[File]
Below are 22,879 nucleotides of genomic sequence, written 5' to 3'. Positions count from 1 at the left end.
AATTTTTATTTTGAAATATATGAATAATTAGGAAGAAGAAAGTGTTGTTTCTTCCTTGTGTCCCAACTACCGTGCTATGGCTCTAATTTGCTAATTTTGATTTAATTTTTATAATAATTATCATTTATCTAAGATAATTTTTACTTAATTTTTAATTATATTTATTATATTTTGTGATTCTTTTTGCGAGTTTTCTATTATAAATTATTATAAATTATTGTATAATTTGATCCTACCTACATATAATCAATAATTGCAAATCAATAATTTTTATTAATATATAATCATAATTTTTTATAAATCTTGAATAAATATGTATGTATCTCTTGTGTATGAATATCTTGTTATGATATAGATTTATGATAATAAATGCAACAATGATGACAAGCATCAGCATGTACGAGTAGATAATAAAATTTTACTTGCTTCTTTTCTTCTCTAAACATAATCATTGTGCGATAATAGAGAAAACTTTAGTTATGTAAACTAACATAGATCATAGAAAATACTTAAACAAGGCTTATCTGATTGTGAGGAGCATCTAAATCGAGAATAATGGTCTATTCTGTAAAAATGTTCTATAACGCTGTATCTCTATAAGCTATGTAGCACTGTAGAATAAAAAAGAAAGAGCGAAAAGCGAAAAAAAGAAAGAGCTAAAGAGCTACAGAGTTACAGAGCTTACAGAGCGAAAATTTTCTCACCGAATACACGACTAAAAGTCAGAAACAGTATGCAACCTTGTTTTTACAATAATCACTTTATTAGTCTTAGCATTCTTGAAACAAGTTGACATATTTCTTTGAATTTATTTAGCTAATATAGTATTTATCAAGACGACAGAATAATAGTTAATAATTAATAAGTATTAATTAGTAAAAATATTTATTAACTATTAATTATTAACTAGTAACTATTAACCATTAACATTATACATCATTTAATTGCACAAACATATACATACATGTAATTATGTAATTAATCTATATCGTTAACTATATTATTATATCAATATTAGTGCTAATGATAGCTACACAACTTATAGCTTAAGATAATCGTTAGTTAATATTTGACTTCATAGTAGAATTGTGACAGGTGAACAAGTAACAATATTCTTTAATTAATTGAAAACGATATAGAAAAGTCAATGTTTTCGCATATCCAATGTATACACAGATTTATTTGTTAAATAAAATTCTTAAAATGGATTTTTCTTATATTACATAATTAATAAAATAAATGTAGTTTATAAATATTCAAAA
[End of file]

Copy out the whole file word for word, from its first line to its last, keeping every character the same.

Below are 22,879 nucleotides of genomic sequence, written 5' to 3'. Positions count from 1 at the left end.
AATTTTTATTTTGAAATATATGAATAATTAGGAAGAAGAAAGTGTTGTTTCTTCCTTGTGTCCCAACTACCGTGCTATGGCTCTAATTTGCTAATTTTGATTTAATTTTTATAATAATTATCATTTATCTAAGATAATTTTTACTTAATTTTTAATTATATTTATTATATTTTGTGATTCTTTTTGCGAGTTTTCTATTATAAATTATTATAAATTATTGTATAATTTGATCCTACCTACATATAATCAATAATTGCAAATCAATAATTTTTATTAATATATAATCATAATTTTTTATAAATCTTGAATAAATATGTATGTATCTCTTGTGTATGAATATCTTGTTATGATATAGATTTATGATAATAAATGCAACAATGATGACAAGCATCAGCATGTACGAGTAGATAATAAAATTTTACTTGCTTCTTTTCTTCTCTAAACATAATCATTGTGCGATAATAGAGAAAACTTTAGTTATGTAAACTAACATAGATCATAGAAAATACTTAAACAAGGCTTATCTGATTGTGAGGAGCATCTAAATCGAGAATAATGGTCTATTCTGTAAAAATGTTCTATAACGCTGTATCTCTATAAGCTATGTAGCACTGTAGAATAAAAAAGAAAGAGCGAAAAGCGAAAAAAAGAAAGAGCTAAAGAGCTACAGAGTTACAGAGCTTACAGAGCGAAAATTTTCTCACCGAATACACGACTAAAAGTCAGAAACAGTATGCAACCTTGTTTTTACAATAATCACTTTATTAGTCTTAGCATTCTTGAAACAAGTTGACATATTTCTTTGAATTTATTTAGCTAATATAGTATTTATCAAGACGACAGAATAATAGTTAATAATTAATAAGTATTAATTAGTAAAAATATTTATTAACTATTAATTATTAACTAGTAACTATTAACCATTAACATTATACATCATTTAATTGCACAAACATATACATACATGTAATTATGTAATTAATCTATATCGTTAACTATATTATTATATCAATATTAGTGCTAATGATAGCTACACAACTTATAGCTTAAGATAATCGTTAGTTAATATTTGACTTCATAGTAGAATTGTGACAGGTGAACAAGTAACAATATTCTTTAATTAATTGAAAACGATATAGAAAAGTCAATGTTTTCGCATATCCAATGTATACACAGATTTATTTGTTAAATAAAATTCTTAAAATGGATTTTTCTTATATTACATAATTAATAAAATAAATGTAGTTTATAAATATTCAAAA